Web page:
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Assistive Listening Devices (ALD)

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Assistive listening devices (ALDs) help amplify the sounds you want to hear, especially where there’s a lot of background noise. ALDs can be used with a hearing aid or cochlear implant to help a wearer hear certain sounds better.

Types of assistive listening devices

Several types of ALDs are available to improve sound transmission for people with hearing loss. Some are designed for large facilities such as classrooms, theaters, places of worship, and airports. Other types are intended for personal use in small settings and for one-on-one conversations. All can be used with or without hearing aids or a cochlear implant. ALD systems for large facilities include hearing loop systems, frequency-modulated (FM) systems, and infrared systems.

Hearing loop (or induction loop) systems use electromagnetic energy to transmit sound. A hearing loop system involves four parts:

  • A sound source, such as a public address system, microphone, or home TV or telephone
  • An amplifier
  • A thin loop of wire that encircles a room or branches out beneath carpeting
  • A receiver worn in the ears or as a headset

Amplified sound travels through the loop and creates an electromagnetic field that is picked up directly by a hearing loop receiver or a telecoil (see sidebar), a miniature wireless receiver that is built into many hearing aids and cochlear implants. To pick up the signal, a listener must be wearing the receiver and be within or near the loop. Because the sound is picked up directly by the receiver, the sound is much clearer, without as much of the competing background noise associated with many listening environments. Some loop systems are portable, making it possible for people with hearing loss to improve their listening environments, as needed, as they proceed with their daily activities. A hearing loop can be connected to a public address system, a television, or any other audio source. For those who don’t have hearing aids with embedded telecoils, portable loop receivers are also available.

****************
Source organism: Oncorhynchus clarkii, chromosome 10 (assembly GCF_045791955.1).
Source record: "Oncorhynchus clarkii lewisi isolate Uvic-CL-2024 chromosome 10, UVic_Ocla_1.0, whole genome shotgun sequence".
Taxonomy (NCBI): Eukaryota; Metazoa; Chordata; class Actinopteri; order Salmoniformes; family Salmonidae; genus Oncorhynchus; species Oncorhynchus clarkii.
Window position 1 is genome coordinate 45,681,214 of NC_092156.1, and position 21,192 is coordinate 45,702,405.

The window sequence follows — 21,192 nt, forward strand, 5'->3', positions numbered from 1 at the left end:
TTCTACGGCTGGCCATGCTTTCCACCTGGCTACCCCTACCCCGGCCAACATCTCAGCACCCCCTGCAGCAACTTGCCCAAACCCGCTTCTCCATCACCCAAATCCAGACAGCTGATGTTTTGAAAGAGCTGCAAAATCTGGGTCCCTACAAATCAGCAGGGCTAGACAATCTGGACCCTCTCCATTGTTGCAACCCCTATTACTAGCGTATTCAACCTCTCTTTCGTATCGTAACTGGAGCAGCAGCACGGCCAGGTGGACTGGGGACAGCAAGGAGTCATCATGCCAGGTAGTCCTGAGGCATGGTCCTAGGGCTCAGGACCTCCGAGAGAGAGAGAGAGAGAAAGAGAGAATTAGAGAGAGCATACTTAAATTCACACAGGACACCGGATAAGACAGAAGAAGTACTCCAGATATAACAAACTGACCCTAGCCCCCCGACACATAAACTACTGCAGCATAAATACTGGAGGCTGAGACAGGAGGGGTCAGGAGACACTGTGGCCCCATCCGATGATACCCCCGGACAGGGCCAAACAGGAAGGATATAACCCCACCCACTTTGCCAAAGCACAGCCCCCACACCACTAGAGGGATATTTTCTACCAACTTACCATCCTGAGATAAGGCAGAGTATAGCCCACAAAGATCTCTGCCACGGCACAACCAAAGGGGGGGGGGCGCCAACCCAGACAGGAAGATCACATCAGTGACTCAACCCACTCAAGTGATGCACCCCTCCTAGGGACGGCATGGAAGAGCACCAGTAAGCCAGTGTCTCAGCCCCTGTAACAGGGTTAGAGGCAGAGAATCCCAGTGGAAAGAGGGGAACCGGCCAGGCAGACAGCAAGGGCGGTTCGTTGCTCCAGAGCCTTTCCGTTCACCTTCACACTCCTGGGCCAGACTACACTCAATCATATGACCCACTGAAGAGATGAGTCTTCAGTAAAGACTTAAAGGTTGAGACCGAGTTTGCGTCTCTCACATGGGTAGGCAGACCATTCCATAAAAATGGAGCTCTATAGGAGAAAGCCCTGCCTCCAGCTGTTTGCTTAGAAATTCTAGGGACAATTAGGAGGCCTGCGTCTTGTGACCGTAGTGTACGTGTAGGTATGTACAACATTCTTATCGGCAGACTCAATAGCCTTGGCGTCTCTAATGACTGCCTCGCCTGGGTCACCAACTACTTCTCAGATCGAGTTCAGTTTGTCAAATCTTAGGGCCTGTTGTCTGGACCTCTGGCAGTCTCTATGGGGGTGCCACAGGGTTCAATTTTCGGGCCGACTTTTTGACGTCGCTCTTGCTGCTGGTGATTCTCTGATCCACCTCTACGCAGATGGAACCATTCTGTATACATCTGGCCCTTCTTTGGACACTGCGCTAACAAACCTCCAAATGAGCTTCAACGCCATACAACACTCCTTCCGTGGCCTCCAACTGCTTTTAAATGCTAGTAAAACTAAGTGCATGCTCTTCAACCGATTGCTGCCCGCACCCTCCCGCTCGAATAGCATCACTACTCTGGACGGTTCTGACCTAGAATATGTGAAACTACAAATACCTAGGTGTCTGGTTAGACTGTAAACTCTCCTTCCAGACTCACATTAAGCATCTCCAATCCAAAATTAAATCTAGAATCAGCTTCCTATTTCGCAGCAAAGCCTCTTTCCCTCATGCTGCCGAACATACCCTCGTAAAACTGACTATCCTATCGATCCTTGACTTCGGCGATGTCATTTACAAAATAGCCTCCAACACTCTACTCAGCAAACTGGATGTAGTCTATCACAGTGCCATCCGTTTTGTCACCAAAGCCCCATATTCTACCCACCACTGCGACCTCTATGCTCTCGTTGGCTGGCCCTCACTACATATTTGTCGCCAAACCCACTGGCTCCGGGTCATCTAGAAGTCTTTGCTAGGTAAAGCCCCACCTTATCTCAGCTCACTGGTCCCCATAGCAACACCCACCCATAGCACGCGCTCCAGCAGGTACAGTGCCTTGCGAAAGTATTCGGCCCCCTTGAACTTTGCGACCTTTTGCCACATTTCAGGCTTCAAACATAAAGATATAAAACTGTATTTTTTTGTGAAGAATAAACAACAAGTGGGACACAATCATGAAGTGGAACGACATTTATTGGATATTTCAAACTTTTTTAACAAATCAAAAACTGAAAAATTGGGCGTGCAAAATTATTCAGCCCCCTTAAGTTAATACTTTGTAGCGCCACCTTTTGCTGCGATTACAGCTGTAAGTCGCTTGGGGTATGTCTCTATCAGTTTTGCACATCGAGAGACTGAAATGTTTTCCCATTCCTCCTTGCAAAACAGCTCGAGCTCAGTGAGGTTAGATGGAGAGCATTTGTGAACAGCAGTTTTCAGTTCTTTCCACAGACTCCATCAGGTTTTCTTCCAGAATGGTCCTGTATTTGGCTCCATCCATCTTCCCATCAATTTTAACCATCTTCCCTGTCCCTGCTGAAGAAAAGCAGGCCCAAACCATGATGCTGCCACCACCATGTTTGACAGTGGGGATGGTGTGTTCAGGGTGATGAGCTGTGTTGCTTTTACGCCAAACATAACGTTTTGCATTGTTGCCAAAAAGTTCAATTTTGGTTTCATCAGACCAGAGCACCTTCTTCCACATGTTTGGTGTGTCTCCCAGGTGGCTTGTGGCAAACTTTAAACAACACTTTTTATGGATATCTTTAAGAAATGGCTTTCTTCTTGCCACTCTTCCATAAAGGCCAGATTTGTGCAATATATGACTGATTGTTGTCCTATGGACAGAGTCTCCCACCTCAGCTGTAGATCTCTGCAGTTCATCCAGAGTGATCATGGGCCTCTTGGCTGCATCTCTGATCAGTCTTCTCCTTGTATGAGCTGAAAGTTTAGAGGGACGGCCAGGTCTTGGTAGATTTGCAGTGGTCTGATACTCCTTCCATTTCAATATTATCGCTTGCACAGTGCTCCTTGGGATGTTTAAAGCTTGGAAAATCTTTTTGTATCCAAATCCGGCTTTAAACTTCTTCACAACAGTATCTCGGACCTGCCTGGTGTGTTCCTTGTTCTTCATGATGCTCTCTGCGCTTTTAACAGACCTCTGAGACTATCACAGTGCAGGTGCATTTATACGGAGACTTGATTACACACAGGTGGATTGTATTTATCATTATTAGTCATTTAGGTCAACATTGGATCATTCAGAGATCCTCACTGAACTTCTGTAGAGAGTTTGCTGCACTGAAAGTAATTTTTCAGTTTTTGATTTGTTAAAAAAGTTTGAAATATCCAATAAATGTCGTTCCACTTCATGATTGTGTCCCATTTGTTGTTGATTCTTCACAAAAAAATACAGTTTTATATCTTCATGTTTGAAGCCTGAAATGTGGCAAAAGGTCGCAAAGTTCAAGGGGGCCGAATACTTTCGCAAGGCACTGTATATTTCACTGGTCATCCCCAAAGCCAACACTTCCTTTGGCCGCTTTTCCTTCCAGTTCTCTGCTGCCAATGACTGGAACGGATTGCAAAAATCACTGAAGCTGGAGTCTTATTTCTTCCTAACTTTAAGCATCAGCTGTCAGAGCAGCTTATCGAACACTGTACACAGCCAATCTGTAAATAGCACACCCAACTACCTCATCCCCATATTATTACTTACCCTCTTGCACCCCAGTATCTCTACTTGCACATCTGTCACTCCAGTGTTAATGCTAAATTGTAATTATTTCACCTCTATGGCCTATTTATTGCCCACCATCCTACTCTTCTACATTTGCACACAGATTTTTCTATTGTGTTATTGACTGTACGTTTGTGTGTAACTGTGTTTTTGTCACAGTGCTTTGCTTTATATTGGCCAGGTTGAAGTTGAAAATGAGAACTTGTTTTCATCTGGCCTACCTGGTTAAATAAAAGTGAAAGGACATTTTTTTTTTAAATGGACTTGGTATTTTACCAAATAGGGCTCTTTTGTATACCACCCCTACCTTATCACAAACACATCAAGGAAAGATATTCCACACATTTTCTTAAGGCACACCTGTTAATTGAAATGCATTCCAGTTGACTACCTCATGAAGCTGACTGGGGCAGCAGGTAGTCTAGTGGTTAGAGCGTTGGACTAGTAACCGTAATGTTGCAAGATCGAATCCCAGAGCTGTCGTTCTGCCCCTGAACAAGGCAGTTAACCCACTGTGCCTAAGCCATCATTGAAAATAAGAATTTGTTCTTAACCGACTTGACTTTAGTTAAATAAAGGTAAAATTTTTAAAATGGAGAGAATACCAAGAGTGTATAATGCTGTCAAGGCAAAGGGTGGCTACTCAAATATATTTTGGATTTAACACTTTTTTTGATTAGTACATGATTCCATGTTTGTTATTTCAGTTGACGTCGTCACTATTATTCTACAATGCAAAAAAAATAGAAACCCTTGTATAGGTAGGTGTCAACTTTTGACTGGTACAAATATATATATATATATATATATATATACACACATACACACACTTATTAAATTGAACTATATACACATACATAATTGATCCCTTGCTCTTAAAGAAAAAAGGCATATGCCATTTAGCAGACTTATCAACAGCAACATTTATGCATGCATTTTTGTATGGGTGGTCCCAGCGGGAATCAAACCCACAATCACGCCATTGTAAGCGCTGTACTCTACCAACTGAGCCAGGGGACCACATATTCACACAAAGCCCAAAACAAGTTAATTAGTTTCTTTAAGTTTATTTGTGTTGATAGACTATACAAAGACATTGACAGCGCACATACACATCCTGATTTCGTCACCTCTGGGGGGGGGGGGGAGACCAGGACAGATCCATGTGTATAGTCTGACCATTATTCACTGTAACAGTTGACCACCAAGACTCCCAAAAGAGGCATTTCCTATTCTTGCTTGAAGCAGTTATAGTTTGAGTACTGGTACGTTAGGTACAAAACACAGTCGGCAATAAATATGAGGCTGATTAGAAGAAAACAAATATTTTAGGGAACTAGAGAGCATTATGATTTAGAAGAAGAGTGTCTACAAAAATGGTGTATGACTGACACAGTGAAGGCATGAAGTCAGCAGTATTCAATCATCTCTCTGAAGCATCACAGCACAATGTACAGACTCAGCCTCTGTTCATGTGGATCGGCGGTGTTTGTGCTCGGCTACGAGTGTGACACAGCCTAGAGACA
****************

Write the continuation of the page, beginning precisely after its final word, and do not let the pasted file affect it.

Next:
What’s a telecoil?

A telecoil, also called a t-coil, is a coil of wire that is installed inside many hearing aids and cochlear implants to act as a miniature wireless receiver. It was originally designed to make sounds clearer to a listener over the telephone. It also is used with a variety of other assistive listening devices, such as hearing loop (or induction loop) systems, FM systems, infrared systems, and personal amplifiers.